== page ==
of the Wisconsin Rehabilitation As- 
sociation. 

WILLIAM SCHALLER '72 is an 

industrial teacher for the Wacker Corp., 
Muskego. 

ROBERT BORUFKA '73 is the busi- 
ness education instructor at Ithaca. 

JEFF BRICK '73 is the post-secondary 
T and I supervisor for Minnesota's 
Department of Education, vocational 
division. He resides in Savage, Minn. 

MARGARET OLSON 
CHRISTIANSON '73 is the public health 
nutritionist for the Milwaukee health 
department. 

CHERI JO DESMARAIS '73 is teach- 
ing secondary MR at Sevastopal School, 
Sturgeon Bay. 

JANICE SERUM GRANER '73 is 

coordinator of clinical dietetics at the 
Mayo Clinic, Rochester, Minn. 

BARNEY KLECKER BS '73, MS '76 
won the City of Lakes Marathon in 
Minneapolis. 

GARY KORTE '73 is innkeeper of 
Holiday Inn-Cleveland-Wickliffe, Ohio. 

JAMES McDERMOTT BA '73, ME 
'75 is the school psychologist at 
Pardeeville Junior High School. 

SANDRA PLODZIEN RODGERS '73 

teaches art and art science at Sacred 
Heart School for girls in Hamilton, New 
Zealand. 



1974-1975 

DONNA ANDERSEN '74 is the 

assistant manager at Lee Ward's Arts 
and Crafts Store in Taylor, Mich. 

JERRY BALISTRERI BS '74, MS '77 
is the new principal at Wauzeka. 

RUSSELL BIRKHOLZ '74 is working 
at Milwaukee Trade and Technical High 
School. 

PATRICIA FELDNER '74 is the 

Wales village president. 

DAVID '74 and SUSAN MAYER 
LUNDIN '73 reside in Stoughton. He 
is an industrial arts teacher at Edgerton 
High School. She is food service ad- 
ministrator at UW-Madison. 

JUDITH MORGAN '74 was promoted 
to management in hospital management 
for Memorial Sloan-Kettering Cancer 
Center. She resides in New York, N.Y. 

MARILYN GREINER NEST '74 
teaches home economics at Tigerton 
High School, Marion. 

JOY PETERSON MS '74 is a drill 
sergeant in the U.S. Army at Ft. 
Jackson, S.C. 

FRED POSTHUMA '74 teaches at 
Westfield High School where his classes 
have produced a solar collector system 
and a wind generator. 

ARTHUR CARTER '75 owns a retail 
floor covering store in Eagle River. 

MARK GABLE '75 is teaching in- 
dustrial arts at Minneapolis North High 
School. 

TODD HAMMOND '75 is a patrol- 
man for the Oelwein, Iowa police de- 
partment. 

CYNTHIA HUBER '75 is coordinator 
of the alternate learning program, 
McFarland High School. 

LYNN HONECK '75 is a vocational 
program developer at the Children's 
Hospital in Boston. 

KATHY LEANNAH '75 is teaching 
home economics at Bayside Middle 
School. 

GENE O'CONNELL '75 is manager 
of Midway Motor Lodge, Milwaukee. 

LAURA OLDENBERG '75 is the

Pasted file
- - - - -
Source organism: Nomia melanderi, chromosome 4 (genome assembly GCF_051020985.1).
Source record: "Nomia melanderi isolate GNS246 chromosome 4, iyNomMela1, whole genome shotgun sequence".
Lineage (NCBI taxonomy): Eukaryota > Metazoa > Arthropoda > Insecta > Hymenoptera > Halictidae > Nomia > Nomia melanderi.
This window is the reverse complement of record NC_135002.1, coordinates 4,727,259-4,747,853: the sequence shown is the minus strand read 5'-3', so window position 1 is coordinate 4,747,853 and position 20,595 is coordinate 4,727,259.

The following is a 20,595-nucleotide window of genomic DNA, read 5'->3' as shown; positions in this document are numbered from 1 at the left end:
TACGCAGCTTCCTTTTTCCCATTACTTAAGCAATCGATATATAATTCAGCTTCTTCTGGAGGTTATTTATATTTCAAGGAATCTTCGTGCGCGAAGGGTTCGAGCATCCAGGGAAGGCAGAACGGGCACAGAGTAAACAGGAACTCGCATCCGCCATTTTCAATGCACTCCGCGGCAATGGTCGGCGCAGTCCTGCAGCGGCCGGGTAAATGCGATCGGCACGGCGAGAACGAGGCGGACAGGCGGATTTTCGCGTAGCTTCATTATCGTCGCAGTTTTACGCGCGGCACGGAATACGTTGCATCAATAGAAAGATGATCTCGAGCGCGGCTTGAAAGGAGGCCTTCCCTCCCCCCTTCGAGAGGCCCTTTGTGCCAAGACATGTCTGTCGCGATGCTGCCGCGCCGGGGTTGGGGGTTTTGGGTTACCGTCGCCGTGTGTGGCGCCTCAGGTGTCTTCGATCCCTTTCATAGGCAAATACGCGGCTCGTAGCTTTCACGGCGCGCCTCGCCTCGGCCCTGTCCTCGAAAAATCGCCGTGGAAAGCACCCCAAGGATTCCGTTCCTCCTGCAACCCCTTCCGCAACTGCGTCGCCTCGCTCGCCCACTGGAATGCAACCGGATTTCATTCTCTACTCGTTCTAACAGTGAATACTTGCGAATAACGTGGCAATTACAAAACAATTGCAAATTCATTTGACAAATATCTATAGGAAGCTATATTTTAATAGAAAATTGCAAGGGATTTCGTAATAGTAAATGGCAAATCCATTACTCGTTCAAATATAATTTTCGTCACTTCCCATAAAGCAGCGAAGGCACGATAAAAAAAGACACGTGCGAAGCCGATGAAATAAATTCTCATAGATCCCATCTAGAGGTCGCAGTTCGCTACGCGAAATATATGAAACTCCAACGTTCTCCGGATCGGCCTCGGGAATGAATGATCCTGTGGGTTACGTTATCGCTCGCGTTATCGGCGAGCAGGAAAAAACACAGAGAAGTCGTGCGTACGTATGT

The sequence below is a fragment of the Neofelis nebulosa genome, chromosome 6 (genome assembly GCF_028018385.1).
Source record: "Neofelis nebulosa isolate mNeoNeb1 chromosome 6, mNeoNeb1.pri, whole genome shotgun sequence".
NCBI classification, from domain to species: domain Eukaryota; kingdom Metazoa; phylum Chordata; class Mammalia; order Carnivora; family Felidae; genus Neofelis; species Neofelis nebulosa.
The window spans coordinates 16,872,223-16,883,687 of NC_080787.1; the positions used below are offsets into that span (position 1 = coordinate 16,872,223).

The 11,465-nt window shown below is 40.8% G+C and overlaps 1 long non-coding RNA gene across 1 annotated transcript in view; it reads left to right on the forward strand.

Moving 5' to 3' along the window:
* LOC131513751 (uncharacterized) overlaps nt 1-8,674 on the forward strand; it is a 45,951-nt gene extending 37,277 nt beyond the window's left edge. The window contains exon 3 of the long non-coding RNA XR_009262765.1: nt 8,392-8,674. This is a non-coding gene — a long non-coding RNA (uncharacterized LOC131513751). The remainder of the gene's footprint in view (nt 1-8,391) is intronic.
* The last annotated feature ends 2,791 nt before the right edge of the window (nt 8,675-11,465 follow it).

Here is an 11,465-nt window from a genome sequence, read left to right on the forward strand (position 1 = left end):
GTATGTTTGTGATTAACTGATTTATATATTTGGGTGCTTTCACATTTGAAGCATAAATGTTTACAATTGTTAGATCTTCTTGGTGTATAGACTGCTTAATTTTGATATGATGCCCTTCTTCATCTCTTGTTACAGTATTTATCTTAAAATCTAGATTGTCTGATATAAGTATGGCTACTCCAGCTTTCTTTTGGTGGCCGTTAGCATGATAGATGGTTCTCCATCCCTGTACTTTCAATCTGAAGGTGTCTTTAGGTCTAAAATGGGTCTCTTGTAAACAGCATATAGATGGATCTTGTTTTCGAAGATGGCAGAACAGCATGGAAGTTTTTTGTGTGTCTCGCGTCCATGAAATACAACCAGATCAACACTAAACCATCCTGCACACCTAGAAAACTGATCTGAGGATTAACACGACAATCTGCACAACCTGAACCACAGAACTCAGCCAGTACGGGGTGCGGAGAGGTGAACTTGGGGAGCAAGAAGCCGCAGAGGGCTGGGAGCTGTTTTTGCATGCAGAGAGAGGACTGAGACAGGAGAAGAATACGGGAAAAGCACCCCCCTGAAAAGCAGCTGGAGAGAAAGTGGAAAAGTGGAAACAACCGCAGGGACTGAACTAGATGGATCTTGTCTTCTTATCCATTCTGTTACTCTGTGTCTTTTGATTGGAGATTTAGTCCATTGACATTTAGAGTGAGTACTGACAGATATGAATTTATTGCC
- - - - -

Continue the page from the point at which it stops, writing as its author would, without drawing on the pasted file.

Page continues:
UW-Extension home economist in 
Marinette County. 

JAMES RADATZ '75 is pastor of 
Makoti Lutheran Parish in North 
Dakota. 

DAVID STOUT '75 is working at 
Tonolli Corp., Nesquehoning, Pa., as an 
assistant field engineer. 

SARA STRATTON '75 is a claims 
adjuster for Safeco Insurance Co., 
Portland, Ore. 

JOHN '75 and VICKIE JOHNSON 

WATERS '75 reside in Greenwood. He 
is teaching auto mechanics and welding 
at Greenwood High School. She is a 
school psychologist for CESA #6, 
Chippewa Falls, working in the Green- 
wood and Loyal school districts. 

JAMES ZELLMER '75 is a middle 
school art teacher for the Southern Door 
School District. He resides in Sturgeon 
Bay. 



Distinguished Alumni 




Bieniasz 



Fortin 



Geraldine Erickson Bieniasz (BS 
'53, MS 73) and John E. Fortin 
(BS '36) were presented the Uni- 
versity's Alumni Distinguished 
Service Award during Winter 
Commencement ceremonies. 

Fortin, who resides in Murray, 
Ky., is a professor of vocational 
technical education, Department 
of Industrial Education, Murray 
State University. 

Bieniasz, who resides in 
Amery, is teaching home eco- 
nomics at Clear Lake. 



1976-1977 

DANIEL '76 and KATHLEEN 

ASHLEY '77 reside in Aberdeen, S.D. 
He is a unit manager with Control Data 
Corp., magnetic peripherals. 

NANCY GALLMAN '76 is teaching 
home economics at Menomonee Falls 
North High School. 

GARY '76 and CATHY DALZELL 

GRAF '78 reside in Norfolk, Va. He is 
a machinist in the Navy and she teaches 
at Breezy Point kindergarten on the 
naval base. 

KEVIN JAMES '76 is a customer 
service representative at Rockwell 
Avionics and Missiles Group. Resides in 
Cedar Falls, Iowa. 

GLEN '76 and NANCY BOJAR 

KROFT '74 reside in Plymouth, Minn. 
He is a senior loss control representative 
for CNA Insurance Co. She is the food 
service director for Edina public schools. 

WILLIAM '76 and MARILYN DYE 
LEMSKY '76 reside in Racine. He is 
an industrial engineer for the Young 
Radiator Co. She is a customer service 
representative for Medical Engineering 
Corp. 

GAIL '76 and KENNETH MYERS 

BS '76, MS '77 reside in Crookston, 
Minn. He is an instructor at the Uni- 
versity of Minnesota in Crookston. She 
is an advertising consultant and also 
teaches part time at the University. 

CYNTHIA COMER STENAVICH '76 

is working as a clinical dietitian at St. 
Joseph's Hospital, Marshfield. 

BETTY VRIES ACKER '76 is. director 
of activities at the Dunn County Health 
Care Center in Menomonie. 



MARY ZELENKA '76 was Miss 
Holiday Folk Fair 1979, Milwaukee. 

RUSSEL '77 and DIANE PRASCHAK 
ARNESON '77 reside in Wausau. He is 
employed in research and development 
at Greenheck Fan and Ventilating Corp., 
Schofield. She is teaching special edu- 
cation (EMR) and alternative education 
at the Wausau high schools. 

SHARON HACZYNSKI '77 is the 

CETA coordinator at Southwest Wis- 
consin Vocational Technical Institute, 
Fennimore. 

MARGARET KLECKER '77 teaches 
the educational mentally retarded at 
Whitefish Bay High School.